Week 4 – Oceana: The Music of Kiribati (Kiribas)

Located 2,500 miles southwest of Hawaii in Micronesia, there is a collection of islands known as Kiribati (Pronounced “Kiribas”).  The islands are made up of thirty-three coral island which are circular islands with a central lagoon. There are three groups of Islands: The Line Islands, The Phoenix Islands and the Gilbert Islands.

“Kiritimati, also known as Christmas Island, is the largest coral atoll in the world and was among the many islands of the Pacific explored by Captain James Cook in 1777.”(Miller, Shahriari pg. 81)

“The British eventually claimed most of the islands of Kiribati as British protectorates; thus, English is widely spoken along with the native tongue, Gilbertese, an Austronesian language.”(Miller, Shahriari pg. 81)



Kiribati folk music is typically represented by different variations of vocalizing and/or chanting. Traditional songs performed by the Kiribati are typically love themed however, song themes are also competitive, religious, patriotic, war and wedding.


These Pacific Islanders are known for their choral traditions which are typically performed while in a seated position, sometimes the tradition calls for a guitar accompanying the group. The audio that I’ve attached is from the Kiribati Pacific Islands which highlights these choral traditions. The music starts with a spoken vocal in rhythm and progresses into a large choral group with a bright timbre and childlike essence. The piece has a joyful tone with fascinating form and melodic hills.

“In the Kiribati islands, vocal performances influenced by the church sometimes start with a freely rhythmic section that is closer to indigenous traditions. These are most typical of sitting dances (te bino), where the majority of performers are seated on the ground. More recent music/dance genres (e.g., te buki, te kaimatoa, te kateitei) do not have an initial freely rhythmic section. These begin with the metered section often marked by the steady pulse of handclaps. During the metered section, the voices follow a call-and-response pattern, though the call is primarily just a shout that establishes pitch and signals the choir’s entrance. The text setting is mostly syllabic. A whistle is sometimes used to signal the choir to close the performance with a brief series of handclaps.” (Miller, Shahriari pg. 83)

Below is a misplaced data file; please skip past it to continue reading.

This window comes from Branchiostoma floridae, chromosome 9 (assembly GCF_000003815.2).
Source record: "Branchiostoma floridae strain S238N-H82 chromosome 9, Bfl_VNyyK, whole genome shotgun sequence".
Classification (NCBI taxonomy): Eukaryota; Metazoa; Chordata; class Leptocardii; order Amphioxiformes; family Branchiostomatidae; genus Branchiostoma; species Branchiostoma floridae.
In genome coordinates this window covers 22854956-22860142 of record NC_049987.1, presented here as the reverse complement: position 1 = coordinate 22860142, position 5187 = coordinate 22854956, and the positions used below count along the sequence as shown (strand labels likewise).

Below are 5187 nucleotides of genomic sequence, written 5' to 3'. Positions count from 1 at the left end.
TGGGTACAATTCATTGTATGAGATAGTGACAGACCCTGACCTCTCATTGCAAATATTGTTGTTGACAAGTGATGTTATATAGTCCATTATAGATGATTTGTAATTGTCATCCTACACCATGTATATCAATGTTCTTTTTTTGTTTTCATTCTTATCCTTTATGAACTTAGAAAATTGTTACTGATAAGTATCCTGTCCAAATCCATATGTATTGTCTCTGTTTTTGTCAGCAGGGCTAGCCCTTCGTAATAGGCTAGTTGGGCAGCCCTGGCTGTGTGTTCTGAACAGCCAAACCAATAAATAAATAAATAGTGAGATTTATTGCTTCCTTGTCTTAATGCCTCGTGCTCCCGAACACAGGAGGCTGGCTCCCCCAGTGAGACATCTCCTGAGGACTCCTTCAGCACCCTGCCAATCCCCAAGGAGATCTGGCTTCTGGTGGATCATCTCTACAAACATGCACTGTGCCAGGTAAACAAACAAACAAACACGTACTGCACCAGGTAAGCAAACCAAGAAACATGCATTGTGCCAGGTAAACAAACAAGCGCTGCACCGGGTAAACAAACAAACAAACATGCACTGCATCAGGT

Another example of a seated choral group accompanied by guitar from the Pacific Islands of Kiribati.

“Choral traditions in Oceania predate the arrival of European colonialism. In Kiribati, music and dance were important symbols of social identity. All members of a performance ensemble were of the same descent group. Participation in performance was essential to community cohesion, and musical skills were regarded as valuable clan property. Song was considered a vital link to ancestral spirits and supernatural powers associated with natural elements, such as the wind or the ocean. Communities sang in communal meetinghouses called maneaba the night before a battle, in order to help protect warriors or weaken enemies.” (Miller, Shahriari pg. 84)


Miller, Terry E., and Andrew C. . Shahriari. World Music: A Global Journey. New York: Routledge, 2012. Print.

Music of Kiribati